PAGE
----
Ventilator patients helped by music says study

By Michelle Roberts
Health reporter, BBC News

Music CDs
Image caption,
Individual tastes may determine what music works

Playing music to hospital patients on ventilators helps them to breathe more easily, findings show.

Experts at the Cochrane Library say music could be better than drugs to calm patients during forced ventilation.

In studies involving more than 200 intensive care patients, listening to music reduced anxiety and helped slow patients' breathing rates.

More work is planned to determine if the type of music played is important.

On tempo

In most trials doctors had plumped for classical music, such as Mozart's piano sonatas, or easy listening.

But it may be that for some patients other genres would work just as well, if not better.

Since music can evoke intensive emotions, selecting the wrong type may agitate the patient and cause them more stress, experts caution.

Lead researcher Joke Bradt of Drexel University in Philadelphia, US, said: "We recommend that medical personnel providing music to patients consult with a music therapist to understand what type of music may be best for a particular patient."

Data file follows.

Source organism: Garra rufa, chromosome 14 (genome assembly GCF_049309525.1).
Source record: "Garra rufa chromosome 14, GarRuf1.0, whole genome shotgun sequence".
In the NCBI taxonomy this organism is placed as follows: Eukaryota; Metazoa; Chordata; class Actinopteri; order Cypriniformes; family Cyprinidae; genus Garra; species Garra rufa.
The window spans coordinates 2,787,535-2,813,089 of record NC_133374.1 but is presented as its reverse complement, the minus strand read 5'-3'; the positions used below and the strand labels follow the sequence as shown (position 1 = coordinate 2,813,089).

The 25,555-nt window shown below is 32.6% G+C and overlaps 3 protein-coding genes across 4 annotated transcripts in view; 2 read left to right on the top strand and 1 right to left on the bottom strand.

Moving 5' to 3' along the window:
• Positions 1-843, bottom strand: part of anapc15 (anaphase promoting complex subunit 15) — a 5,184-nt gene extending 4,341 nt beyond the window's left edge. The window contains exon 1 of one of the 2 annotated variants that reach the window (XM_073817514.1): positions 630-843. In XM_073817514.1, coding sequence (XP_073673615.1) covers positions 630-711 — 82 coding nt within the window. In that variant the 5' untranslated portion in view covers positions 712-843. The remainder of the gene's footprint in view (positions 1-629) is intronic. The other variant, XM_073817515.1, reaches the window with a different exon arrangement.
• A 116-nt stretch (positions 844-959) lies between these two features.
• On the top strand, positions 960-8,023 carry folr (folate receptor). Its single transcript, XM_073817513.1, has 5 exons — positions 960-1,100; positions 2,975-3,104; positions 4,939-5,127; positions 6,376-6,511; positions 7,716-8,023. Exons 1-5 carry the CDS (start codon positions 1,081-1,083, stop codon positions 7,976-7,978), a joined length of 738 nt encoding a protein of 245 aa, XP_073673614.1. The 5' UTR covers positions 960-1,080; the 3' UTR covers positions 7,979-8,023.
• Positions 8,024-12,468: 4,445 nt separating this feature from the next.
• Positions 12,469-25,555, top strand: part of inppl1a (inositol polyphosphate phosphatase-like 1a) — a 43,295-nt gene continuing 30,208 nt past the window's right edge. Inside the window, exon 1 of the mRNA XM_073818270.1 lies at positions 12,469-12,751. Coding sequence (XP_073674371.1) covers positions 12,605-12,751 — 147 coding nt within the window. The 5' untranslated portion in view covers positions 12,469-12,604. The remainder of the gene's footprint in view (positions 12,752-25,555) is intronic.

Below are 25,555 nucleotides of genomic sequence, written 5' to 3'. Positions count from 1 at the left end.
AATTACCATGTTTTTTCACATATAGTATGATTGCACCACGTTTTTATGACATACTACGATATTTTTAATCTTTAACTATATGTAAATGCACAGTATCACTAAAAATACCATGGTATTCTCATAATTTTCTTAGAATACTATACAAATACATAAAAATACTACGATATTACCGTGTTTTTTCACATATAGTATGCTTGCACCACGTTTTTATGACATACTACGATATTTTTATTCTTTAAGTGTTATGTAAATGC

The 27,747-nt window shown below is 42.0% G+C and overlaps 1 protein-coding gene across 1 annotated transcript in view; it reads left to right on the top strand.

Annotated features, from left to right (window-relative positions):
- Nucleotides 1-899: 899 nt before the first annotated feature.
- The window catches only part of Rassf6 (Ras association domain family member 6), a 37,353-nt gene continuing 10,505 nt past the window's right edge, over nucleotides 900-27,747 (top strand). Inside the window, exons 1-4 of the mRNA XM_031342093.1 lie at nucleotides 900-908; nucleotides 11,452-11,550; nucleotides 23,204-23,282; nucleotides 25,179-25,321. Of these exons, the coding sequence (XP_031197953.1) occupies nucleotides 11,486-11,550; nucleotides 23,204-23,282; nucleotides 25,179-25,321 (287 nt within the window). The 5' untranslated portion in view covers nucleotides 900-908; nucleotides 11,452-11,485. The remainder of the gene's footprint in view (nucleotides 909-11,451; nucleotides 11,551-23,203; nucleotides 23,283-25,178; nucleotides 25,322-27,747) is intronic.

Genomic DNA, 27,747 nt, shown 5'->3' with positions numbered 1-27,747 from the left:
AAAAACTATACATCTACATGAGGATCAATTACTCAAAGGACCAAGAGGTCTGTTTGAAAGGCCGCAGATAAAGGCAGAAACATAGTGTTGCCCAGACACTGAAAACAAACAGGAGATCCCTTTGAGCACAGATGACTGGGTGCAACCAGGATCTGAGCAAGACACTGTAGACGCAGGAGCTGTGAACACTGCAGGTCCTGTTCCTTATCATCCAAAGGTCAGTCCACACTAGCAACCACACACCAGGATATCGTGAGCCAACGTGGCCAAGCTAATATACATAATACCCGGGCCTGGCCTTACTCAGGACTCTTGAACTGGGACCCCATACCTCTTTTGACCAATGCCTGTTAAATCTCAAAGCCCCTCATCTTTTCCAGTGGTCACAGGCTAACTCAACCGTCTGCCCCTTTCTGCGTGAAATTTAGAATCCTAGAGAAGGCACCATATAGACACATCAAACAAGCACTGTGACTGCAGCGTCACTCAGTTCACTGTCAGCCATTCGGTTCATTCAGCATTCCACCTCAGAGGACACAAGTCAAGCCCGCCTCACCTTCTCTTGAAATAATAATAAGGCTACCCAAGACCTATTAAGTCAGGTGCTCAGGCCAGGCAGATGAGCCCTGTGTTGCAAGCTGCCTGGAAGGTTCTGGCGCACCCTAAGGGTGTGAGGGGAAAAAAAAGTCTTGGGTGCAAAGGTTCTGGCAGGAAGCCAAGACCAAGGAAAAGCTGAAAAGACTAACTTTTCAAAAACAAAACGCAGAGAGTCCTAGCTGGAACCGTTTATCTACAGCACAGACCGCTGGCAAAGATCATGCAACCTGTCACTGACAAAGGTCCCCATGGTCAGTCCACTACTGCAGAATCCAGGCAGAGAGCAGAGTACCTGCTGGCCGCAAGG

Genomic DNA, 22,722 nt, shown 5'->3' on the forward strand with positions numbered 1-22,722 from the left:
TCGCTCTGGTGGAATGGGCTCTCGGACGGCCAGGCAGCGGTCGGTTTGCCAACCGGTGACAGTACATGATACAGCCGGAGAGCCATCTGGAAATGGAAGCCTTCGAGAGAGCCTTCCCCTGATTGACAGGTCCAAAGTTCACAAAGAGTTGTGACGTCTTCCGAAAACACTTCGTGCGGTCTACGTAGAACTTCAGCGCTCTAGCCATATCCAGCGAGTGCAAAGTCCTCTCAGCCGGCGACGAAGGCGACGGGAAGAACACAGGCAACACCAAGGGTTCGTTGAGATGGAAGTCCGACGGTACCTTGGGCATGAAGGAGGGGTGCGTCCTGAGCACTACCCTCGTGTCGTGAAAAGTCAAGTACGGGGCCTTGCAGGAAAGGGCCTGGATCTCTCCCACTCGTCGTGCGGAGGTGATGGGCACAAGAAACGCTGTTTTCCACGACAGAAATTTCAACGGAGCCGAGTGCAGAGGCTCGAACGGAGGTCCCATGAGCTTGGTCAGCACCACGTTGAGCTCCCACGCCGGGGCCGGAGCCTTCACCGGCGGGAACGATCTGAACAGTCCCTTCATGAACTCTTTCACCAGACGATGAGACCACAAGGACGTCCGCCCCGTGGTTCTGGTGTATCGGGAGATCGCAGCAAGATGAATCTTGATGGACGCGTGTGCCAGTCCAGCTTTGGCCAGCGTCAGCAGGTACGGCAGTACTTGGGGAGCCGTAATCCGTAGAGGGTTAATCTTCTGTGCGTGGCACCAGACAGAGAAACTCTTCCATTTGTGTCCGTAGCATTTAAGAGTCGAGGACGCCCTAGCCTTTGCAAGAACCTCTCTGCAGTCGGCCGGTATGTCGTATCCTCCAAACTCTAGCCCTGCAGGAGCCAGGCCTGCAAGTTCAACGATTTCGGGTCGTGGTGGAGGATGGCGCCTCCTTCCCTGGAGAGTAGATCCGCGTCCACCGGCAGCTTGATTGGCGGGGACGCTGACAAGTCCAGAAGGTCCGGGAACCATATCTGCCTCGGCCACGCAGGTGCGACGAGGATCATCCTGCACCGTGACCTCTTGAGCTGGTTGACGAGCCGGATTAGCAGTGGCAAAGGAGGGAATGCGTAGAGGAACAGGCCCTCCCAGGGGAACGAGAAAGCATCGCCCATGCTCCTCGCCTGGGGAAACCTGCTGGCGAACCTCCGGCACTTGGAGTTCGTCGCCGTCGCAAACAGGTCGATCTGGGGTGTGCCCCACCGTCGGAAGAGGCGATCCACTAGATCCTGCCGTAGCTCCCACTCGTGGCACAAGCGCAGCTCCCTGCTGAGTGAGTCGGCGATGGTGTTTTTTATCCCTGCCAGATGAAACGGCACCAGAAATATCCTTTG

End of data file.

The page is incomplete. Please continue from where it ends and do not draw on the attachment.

In one of the trials a trained music therapist played live music with a tempo synchronised to the patient's breathing.

But pre-recorded music also worked.

Dr Wendy Magee, international fellow in music therapy at the Institute of Neuropalliative Rehabilitation, London, said music was an inexpensive yet powerful tool to help physicians.

However, she said it was not as simple as playing any random track - picking the right music was essential.

"It's important to get a sense of what is meaningful to the individual.

"Some music will not be relaxing and slow heart rate or breathing, particularly if it is very stimulating or exciting, like heavy metal."

Dr Magee said there were more than 600 registered music therapists in the UK, of which many work within the NHS, helping patients through the power of music.

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